It urges churches to become more professional in their attitude to attracting newcomers and suggests they follow the example of department stores in appointing customer-care managers.

The book's authors, Anglican clerics, warn that churches' failure to realise how unfriendly they can seem to visitors could lead to long-term decline in the number of people worshipping.

See the whole article here.

Sunday, July 26, 2009

Booty Reflections

The HQ of the ReCycle Team. We sleep in the tent to the rear, but hang out under the canopy when we are not on the course or eating up at the food tent.

This was a dry year (unlike the past two), but it got really hot by Saturday afternoon, with no breeze.

Set-up was busier than usual, but we managed to get a decent spot.

Bootyville-where the riders camp out when they are not riding.

It was more crowded than ever this year, with most of the spots taken within 2 hours of the field being opened.

Many teams have multiple tents; they are often decorated with lights and banners.

This year they had a contest on the best-decorated site: Mojo Riders, a large team that rides every year was the winner.

Jeff Autry
Tammy Morris

Chris Morris

This was my most memorable moments of the whole ride. On the parade lap, the course is lined with hundreds of friends and families who are cheering for the riders. Obviously this little guy has a dad on the course, but it meant a lot to all of us!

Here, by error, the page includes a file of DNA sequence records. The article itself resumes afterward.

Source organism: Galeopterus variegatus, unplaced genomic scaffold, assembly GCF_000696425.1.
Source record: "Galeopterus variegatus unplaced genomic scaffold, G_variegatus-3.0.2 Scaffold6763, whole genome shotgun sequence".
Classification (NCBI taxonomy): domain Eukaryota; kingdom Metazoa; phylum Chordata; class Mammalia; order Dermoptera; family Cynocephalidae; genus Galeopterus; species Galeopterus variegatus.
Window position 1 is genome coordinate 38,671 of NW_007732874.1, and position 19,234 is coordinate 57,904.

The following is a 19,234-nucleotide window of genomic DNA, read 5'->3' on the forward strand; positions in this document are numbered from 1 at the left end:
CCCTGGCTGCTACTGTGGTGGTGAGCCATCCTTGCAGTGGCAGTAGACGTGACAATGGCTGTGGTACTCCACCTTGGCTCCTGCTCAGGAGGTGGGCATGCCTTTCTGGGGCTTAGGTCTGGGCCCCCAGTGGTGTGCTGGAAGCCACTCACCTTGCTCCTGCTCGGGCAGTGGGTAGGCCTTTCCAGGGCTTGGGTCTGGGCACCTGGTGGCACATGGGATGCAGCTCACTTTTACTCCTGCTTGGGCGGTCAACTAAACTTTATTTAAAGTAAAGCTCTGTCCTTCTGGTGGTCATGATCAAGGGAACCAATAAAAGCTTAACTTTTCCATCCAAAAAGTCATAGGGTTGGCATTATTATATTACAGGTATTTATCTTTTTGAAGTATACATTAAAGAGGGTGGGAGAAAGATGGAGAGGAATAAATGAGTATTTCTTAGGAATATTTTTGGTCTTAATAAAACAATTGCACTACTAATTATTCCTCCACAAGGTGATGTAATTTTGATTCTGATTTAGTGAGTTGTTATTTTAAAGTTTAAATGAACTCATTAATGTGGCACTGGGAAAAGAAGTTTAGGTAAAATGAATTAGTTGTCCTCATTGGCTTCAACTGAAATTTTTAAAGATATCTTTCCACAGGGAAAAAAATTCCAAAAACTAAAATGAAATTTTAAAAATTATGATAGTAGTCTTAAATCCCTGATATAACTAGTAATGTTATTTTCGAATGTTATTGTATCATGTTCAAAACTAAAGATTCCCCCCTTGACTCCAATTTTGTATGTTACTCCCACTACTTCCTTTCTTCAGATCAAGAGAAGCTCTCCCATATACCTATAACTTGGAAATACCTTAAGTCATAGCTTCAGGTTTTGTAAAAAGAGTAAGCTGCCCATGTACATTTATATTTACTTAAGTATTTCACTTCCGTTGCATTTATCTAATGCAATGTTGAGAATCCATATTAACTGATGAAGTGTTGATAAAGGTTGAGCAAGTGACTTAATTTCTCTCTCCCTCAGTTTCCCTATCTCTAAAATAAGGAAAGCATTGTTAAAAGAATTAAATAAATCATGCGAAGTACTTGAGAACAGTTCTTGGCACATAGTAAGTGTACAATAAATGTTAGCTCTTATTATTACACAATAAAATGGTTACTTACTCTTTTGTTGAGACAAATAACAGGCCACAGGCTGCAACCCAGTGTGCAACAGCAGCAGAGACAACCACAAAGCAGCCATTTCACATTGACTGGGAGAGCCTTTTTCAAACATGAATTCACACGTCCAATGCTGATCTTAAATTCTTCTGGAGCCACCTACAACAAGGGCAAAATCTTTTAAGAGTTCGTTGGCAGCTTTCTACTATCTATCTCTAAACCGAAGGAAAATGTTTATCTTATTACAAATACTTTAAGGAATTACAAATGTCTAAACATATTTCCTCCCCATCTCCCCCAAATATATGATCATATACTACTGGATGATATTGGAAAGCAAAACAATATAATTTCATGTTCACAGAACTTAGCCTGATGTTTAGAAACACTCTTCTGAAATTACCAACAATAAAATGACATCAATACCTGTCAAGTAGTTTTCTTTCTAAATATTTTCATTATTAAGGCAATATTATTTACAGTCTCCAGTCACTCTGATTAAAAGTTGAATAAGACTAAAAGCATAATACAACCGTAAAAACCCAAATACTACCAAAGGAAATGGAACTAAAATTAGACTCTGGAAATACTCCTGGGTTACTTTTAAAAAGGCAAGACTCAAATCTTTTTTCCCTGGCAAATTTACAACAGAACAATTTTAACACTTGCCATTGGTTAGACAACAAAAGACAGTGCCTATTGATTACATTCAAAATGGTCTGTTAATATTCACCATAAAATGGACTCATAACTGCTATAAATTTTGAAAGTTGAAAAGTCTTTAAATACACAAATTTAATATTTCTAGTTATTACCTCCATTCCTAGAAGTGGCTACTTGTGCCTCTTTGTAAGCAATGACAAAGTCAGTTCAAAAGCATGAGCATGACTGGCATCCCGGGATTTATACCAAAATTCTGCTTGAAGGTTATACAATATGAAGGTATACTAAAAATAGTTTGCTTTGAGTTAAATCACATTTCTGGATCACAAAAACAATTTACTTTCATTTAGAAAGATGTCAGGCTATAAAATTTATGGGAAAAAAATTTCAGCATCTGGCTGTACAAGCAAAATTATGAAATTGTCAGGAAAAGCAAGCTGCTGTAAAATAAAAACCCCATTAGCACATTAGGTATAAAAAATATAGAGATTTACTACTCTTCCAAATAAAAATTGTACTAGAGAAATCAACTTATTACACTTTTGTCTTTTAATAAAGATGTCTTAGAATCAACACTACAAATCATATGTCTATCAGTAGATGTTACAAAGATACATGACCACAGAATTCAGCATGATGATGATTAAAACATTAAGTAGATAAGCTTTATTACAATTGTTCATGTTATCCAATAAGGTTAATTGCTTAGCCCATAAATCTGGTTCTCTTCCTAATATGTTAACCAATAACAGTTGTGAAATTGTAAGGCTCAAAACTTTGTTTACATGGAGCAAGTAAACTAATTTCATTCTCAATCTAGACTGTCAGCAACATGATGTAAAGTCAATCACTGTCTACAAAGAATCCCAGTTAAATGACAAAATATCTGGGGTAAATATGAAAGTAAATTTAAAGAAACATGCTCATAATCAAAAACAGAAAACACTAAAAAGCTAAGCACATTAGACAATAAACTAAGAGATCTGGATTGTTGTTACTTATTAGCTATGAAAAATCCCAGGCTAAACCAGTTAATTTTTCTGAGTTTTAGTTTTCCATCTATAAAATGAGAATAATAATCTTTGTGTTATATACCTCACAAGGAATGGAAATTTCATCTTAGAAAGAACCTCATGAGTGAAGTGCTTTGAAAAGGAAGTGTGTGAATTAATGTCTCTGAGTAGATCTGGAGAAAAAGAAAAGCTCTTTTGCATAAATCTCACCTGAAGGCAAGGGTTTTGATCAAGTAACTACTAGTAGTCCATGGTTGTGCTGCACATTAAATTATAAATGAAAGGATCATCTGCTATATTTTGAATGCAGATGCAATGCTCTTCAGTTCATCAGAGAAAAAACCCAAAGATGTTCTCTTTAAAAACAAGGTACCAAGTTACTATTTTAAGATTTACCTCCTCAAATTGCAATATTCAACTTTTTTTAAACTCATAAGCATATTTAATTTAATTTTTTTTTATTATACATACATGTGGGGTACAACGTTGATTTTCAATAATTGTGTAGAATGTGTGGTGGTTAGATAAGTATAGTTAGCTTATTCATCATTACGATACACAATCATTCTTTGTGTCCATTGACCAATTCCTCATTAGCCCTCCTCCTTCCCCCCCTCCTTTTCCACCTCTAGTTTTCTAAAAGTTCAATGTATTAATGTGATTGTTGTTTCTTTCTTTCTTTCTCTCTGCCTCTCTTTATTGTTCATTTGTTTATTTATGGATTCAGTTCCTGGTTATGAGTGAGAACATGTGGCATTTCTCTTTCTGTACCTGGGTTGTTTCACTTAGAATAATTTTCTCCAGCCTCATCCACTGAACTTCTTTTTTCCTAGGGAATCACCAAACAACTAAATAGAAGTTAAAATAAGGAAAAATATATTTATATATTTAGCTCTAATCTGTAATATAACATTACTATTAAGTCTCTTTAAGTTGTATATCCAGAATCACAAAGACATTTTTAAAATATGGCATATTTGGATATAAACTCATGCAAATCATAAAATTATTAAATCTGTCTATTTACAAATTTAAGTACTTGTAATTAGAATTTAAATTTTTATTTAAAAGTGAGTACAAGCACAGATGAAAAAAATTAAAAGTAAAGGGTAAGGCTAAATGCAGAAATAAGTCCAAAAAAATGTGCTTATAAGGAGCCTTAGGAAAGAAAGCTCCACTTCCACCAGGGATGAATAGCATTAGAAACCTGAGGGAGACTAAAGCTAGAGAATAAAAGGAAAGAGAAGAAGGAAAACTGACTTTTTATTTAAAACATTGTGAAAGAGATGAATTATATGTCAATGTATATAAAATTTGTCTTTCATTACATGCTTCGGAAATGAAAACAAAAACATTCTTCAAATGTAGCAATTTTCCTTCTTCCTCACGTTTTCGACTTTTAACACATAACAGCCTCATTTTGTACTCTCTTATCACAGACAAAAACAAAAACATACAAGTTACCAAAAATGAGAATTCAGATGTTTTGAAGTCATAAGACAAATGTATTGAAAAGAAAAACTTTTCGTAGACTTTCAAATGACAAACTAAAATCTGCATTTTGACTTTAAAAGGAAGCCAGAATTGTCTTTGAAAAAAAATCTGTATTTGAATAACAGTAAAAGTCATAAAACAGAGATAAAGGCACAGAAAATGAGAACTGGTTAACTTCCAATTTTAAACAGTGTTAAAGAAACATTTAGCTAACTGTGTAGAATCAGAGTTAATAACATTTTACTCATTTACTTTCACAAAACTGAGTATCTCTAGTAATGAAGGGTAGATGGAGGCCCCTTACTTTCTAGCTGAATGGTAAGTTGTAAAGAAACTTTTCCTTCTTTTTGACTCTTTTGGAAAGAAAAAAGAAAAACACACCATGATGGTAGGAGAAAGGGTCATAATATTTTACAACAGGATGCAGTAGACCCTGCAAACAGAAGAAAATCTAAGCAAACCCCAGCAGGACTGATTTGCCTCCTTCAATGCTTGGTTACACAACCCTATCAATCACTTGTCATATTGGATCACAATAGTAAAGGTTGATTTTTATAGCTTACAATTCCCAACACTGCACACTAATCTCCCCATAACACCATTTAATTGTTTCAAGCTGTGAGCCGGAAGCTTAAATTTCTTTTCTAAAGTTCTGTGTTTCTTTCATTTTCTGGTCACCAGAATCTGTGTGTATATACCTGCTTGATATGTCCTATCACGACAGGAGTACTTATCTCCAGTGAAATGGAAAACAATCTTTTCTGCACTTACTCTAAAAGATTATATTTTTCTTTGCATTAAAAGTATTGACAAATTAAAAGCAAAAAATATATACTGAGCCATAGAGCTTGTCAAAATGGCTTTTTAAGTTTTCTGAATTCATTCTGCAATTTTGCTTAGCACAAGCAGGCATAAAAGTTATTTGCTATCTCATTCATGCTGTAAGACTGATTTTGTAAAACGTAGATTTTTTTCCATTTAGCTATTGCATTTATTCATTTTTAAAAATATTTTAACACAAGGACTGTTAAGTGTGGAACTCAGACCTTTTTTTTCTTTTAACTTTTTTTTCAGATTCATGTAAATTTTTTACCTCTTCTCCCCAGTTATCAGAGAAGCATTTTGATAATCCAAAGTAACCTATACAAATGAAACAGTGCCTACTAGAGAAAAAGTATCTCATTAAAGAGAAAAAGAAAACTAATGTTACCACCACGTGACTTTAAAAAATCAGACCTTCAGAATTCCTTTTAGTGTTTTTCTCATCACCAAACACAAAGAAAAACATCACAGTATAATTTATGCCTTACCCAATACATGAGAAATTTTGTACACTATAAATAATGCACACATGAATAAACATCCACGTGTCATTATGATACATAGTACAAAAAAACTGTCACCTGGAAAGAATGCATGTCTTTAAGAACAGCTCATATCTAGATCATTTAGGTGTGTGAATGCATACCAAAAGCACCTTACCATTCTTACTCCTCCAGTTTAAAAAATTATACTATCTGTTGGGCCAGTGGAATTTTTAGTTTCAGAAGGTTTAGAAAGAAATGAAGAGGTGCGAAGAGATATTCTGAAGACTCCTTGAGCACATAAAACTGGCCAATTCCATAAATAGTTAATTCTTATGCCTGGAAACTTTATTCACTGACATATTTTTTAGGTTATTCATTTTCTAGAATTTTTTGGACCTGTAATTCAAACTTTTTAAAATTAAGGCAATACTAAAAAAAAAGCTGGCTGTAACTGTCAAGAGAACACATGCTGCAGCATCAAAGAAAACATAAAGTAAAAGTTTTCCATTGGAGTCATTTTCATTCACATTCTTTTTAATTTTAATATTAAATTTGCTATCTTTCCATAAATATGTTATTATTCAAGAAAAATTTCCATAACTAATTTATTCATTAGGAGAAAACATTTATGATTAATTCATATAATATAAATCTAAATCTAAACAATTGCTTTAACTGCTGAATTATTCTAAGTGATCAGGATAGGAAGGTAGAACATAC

2009 24 Hours of Booty is over. I didn't rack up as many miles as I would have liked (around 87), but I did set a personal record for the most showers in 24 hours (5). The heat got to me in the end, and I stopped riding late Saturday afternoon.
The most important part of the weekend? Over $800,000 and counting raised for the fight against cancer.
It was a great weekend - I'm tired and sore, and moving slow. The last laps were painful, and I hated to pull off the course, but I knew my body was done. So much for 2009.
I can't wait till 2010!

Saturday, July 25, 2009

Start-Finish Line

Here's where we all started last night - and will end at 7 PM tonight.

I've finished another shift, had a quick bite of lunch, more Vitamin Water and Powerade than I should have-now I am heading back out.

Slow and steady....

I think I can, I think I can...

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Bootyville, 8 AM

We're a little over halfway through the 24 Hours of Booty. This is Bootyville-normally the athletic fields of Queens University. But for the 24 HofB, it becomes a place to meet new friends, park your bike between rides, and crash (your body, not your bike!)

There's music playing during the daylight hours, tons of drinks and snacks, and a few vendors giving away samples, letting you test ride (on a stand) your dream bike, and of course Port-a-Potty Row. You can get a free massage or learn yoga stretches that help you ride better.